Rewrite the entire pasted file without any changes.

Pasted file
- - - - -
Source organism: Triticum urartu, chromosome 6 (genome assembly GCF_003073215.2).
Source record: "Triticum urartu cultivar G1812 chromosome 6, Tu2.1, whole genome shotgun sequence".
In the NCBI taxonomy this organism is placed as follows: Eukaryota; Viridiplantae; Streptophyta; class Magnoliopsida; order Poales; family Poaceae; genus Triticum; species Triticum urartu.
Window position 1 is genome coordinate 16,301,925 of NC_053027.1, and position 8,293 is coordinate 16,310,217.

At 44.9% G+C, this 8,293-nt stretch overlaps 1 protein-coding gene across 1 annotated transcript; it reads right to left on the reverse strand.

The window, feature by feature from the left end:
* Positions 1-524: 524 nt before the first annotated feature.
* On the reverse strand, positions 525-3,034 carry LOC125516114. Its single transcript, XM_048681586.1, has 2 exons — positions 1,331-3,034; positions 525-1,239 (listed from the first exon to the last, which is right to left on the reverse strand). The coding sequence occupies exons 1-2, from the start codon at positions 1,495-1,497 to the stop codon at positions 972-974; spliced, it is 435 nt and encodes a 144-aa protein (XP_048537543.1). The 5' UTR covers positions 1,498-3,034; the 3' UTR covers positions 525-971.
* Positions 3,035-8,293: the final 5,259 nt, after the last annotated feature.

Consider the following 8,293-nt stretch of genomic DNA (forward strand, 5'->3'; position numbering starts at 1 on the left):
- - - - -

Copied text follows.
Source organism: Triticum urartu, chromosome 6 (genome assembly GCF_003073215.2).
Source record: "Triticum urartu cultivar G1812 chromosome 6, Tu2.1, whole genome shotgun sequence".
In the NCBI taxonomy this organism is placed as follows: Eukaryota; Viridiplantae; Streptophyta; class Magnoliopsida; order Poales; family Poaceae; genus Triticum; species Triticum urartu.
Window position 1 is genome coordinate 16,301,925 of NC_053027.1, and position 8,293 is coordinate 16,310,217.

At 44.9% G+C, this 8,293-nt stretch overlaps 1 protein-coding gene across 1 annotated transcript; it reads right to left on the reverse strand.

The window, feature by feature from the left end:
* Positions 1-524: 524 nt before the first annotated feature.
* On the reverse strand, positions 525-3,034 carry LOC125516114. Its single transcript, XM_048681586.1, has 2 exons — positions 1,331-3,034; positions 525-1,239 (listed from the first exon to the last, which is right to left on the reverse strand). The coding sequence occupies exons 1-2, from the start codon at positions 1,495-1,497 to the stop codon at positions 972-974; spliced, it is 435 nt and encodes a 144-aa protein (XP_048537543.1). The 5' UTR covers positions 1,498-3,034; the 3' UTR covers positions 525-971.
* Positions 3,035-8,293: the final 5,259 nt, after the last annotated feature.

Consider the following 8,293-nt stretch of genomic DNA (forward strand, 5'->3'; position numbering starts at 1 on the left):